• Smith GJ, Vijaykrishna D, Bahl J, Lycett SJ, Worobey M, Pybus OG, Ma SK, Cheung CL, Raghwani J, Bhatt S. et al. Origins and evolutionary genomics of the 2009 swine-origin H1N1 influenza A epidemic. Nature. 2009;459(7250):1122–1125. doi: 10.1038/nature08182. [PubMed] [Cross Ref]
  • Chowell G, Bertozzi SM, Colchero MA, Lopez-Gatell H, Alpuche-Aranda C, Hernandez M, Miller MA. Severe respiratory disease concurrent with the circulation of H1N1 influenza. N Engl J Med. 2009;361(7):674–679. doi: 10.1056/NEJMoa0904023. [PubMed] [Cross Ref]
  • Perez-Padilla R, De la Rosa-Zamboni D, Ponce De Leon S, Hernandez M, Quinones-Falconi F, Bautista E, Ramirez-Venegas A, Rojas-Serrano J, Ormsby CE, Corrales A. et al. Pneumonia and respiratory failure from swine-origin influenza A (H1N1) in Mexico. N Engl J Med. 2009;361(7):680–689. doi: 10.1056/NEJMoa0904252. [PubMed] [Cross Ref]
  • Dawood FS, Iuliano AD, Reed C, Meltzer MI, Shay DK, Cheng PY, Bandaranayake D, Breiman RF, Brooks WA, Buchy P. et al. Estimated global mortality associated with the first 12 months of 2009 pandemic influenza A H1N1 virus circulation: a modelling study. Lancet Infect Dis. 2012;12(9):687–695. doi: 10.1016/S1473-3099(12)70121-4. [PubMed] [Cross Ref]
  • de Jong MD, Simmons CP, Thanh TT, Hien VM, Smith GJ, Chau TN, Hoang DM, Chau NV, Khanh TH, Dong VC. et al. Fatal outcome of human influenza A (H5N1) is associated with high viral load and hypercytokinemia. Nat Med. 2006;12(10):1203–1207. doi: 10.1038/nm1477. [PubMed] [Cross Ref]
  • Kobasa D, Jones SM, Shinya K, Kash JC, Copps J, Ebihara H, Hatta Y, Kim JH, Halfmann P, Hatta M. et al. Aberrant innate immune response in lethal infection of macaques with the 1918 influenza virus. Nature. 2007;445(7125):319–323. doi: 10.1038/nature05495. [PubMed] [Cross Ref]
  • Safronetz D, Rockx B, Feldmann F, Belisle SE, Palermo RE, Brining D, Gardner D, Proll SC, Marzi A, Tsuda Y. et al. Pandemic swine-origin H1N1 influenza A virus isolates show heterogeneous virulence in macaques. J Virol. 2011;85(3):1214–1223. doi: 10.1128/JVI.01848-10. [PMC free article] [PubMed] [Cross Ref]
  • Itoh Y, Shinya K, Kiso M, Watanabe T, Sakoda Y, Hatta M, Muramoto Y, Tamura D, Sakai-Tagawa Y, Noda T. et al. In vitro and in vivo characterization of new swine-origin H1N1 influenza viruses. Nature. 2009;460(7258):1021–1025. [PMC free article] [PubMed]
  • Tisoncik JR, Korth MJ, Simmons CP, Farrar J, Martin TR, Katze MG. Into the eye of the cytokine storm. Microbiol Mol Biol Rev. 2012;76(1):16–32. doi: 10.1128/MMBR.05015-11. [PMC free article] [PubMed] [Cross Ref]
  • Josset L, Belser JA, Pantin-Jackwood MJ, Chang JH, Chang ST, Belisle SE, Tumpey TM, Katze MG. Implication of inflammatory macrophages, nuclear receptors and interferon regulatory factors in increased virulence of pandemic 2009 H1N1 influenza A virus after host adaptation. J Virol. 2012;86(13):7192–7206. doi: 10.1128/JVI.00563-12. [PMC free article] [PubMed] [Cross Ref]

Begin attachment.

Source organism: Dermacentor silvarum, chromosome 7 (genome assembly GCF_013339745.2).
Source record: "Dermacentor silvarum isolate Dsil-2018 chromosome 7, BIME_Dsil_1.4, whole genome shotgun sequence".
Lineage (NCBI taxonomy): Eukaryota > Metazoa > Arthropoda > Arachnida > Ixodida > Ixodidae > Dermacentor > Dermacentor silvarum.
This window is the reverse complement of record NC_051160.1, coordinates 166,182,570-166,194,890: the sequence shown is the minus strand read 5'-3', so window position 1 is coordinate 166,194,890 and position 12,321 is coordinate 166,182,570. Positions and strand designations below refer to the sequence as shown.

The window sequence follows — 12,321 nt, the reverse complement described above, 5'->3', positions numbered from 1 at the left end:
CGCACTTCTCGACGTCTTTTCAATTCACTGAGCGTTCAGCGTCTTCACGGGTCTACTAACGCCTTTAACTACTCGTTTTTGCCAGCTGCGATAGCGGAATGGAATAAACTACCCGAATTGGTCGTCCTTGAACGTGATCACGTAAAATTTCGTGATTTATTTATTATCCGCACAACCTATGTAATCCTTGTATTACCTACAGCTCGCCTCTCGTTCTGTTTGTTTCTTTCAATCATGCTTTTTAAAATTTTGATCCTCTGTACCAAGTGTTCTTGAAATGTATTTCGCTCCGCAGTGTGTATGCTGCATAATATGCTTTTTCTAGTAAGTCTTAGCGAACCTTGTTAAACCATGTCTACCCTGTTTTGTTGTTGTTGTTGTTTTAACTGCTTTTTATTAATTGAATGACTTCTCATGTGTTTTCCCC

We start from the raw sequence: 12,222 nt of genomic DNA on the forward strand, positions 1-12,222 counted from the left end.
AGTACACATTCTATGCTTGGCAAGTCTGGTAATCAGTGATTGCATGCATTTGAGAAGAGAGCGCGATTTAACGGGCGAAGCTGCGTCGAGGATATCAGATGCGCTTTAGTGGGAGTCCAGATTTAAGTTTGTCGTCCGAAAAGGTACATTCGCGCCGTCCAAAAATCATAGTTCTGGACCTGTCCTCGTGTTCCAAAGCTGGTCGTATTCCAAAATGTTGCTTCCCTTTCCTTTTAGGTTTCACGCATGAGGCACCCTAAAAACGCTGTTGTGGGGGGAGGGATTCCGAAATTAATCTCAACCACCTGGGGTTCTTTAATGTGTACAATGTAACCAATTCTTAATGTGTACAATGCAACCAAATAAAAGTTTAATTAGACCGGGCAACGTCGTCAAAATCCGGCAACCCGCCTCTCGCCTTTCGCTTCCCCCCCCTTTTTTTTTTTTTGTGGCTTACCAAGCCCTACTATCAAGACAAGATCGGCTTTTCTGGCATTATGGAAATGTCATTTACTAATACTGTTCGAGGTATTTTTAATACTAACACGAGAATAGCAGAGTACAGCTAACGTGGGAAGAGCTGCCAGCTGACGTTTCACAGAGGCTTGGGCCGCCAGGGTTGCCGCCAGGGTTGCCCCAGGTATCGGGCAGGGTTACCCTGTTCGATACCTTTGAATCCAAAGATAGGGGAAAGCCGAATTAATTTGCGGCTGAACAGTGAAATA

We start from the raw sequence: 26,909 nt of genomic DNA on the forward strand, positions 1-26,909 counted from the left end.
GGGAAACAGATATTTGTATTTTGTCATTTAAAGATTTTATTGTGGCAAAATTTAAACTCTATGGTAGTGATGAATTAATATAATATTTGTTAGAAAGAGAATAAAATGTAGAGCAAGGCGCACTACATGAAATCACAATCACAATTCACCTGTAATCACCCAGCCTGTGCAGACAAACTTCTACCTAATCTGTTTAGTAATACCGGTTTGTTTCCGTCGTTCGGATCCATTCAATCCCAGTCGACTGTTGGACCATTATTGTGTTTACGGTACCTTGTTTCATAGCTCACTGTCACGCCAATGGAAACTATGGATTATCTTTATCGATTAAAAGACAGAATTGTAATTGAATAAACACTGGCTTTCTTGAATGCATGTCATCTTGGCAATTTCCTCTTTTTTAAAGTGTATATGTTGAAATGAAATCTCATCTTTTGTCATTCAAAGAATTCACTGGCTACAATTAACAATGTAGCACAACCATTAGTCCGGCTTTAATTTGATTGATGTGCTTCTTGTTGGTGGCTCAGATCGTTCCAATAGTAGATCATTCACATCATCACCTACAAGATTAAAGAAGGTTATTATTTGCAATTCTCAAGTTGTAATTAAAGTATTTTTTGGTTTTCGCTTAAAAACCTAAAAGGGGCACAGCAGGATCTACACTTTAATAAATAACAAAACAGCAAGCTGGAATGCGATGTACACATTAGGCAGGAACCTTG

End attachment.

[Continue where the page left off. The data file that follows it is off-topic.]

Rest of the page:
• Ozawa M, Basnet S, Burley LM, Neumann G, Hatta M, Kawaoka Y. Impact of amino acid mutations in PB2, PB1-F2, and NS1 on the replication and pathogenicity of pandemic (H1N1) 2009 influenza viruses. J Virol. 2011;85(9):4596–4601. doi: 10.1128/JVI.00029-11. [PMC free article] [PubMed] [Cross Ref]
  • Hai R, Schmolke M, Varga ZT, Manicassamy B, Wang TT, Belser JA, Pearce MB, Garcia-Sastre A, Tumpey TM, Palese P. PB1-F2 expression by the 2009 pandemic H1N1 influenza virus has minimal impact on virulence in animal models. J Virol. 2010;84(9):4442–4450. doi: 10.1128/JVI.02717-09. [PMC free article] [PubMed] [Cross Ref]
  • Hale BG, Steel J, Medina RA, Manicassamy B, Ye J, Hickman D, Hai R, Schmolke M, Lowen AC, Perez DR. et al. Inefficient control of host gene expression by the 2009 pandemic H1N1 influenza A virus NS1 protein. J Virol. 2010;84(14):6909–6922. doi: 10.1128/JVI.00081-10. [PMC free article] [PubMed] [Cross Ref]
  • Herfst S, van den Brand JM, Schrauwen EJ, de Wit E, Munster VJ, van Amerongen G, Linster M, Zaaraoui F, van Ijcken WF, Rimmelzwaan GF. et al. Pandemic 2009 H1N1 influenza virus causes diffuse alveolar damage in cynomolgus macaques. Vet Pathol. 2010;47(6):1040–1047. doi: 10.1177/0300985810374836. [PubMed] [Cross Ref]
  • Ma W, Belisle SE, Mosier D, Li X, Stigger-Rosser E, Liu Q, Qiao C, Elder J, Webby R, Katze MG. et al. 2009 pandemic H1N1 influenza virus causes disease and upregulation of genes related to inflammatory and immune responses, cell death, and lipid metabolism in pigs. J Virol. 2011;85(22):11626–11637. doi: 10.1128/JVI.05705-11. [PMC free article] [PubMed] [Cross Ref]
  • Ma W, Liu Q, Bawa B, Qiao C, Qi W, Shen H, Chen Y, Ma J, Li X, Webby RJ. et al. The neuraminidase and matrix genes of the 2009 pandemic influenza H1N1 virus cooperate functionally to facilitate efficient replication and transmissibility in pigs. J Gen Virol. 2012;93(Pt 6):1261–1268. [PubMed]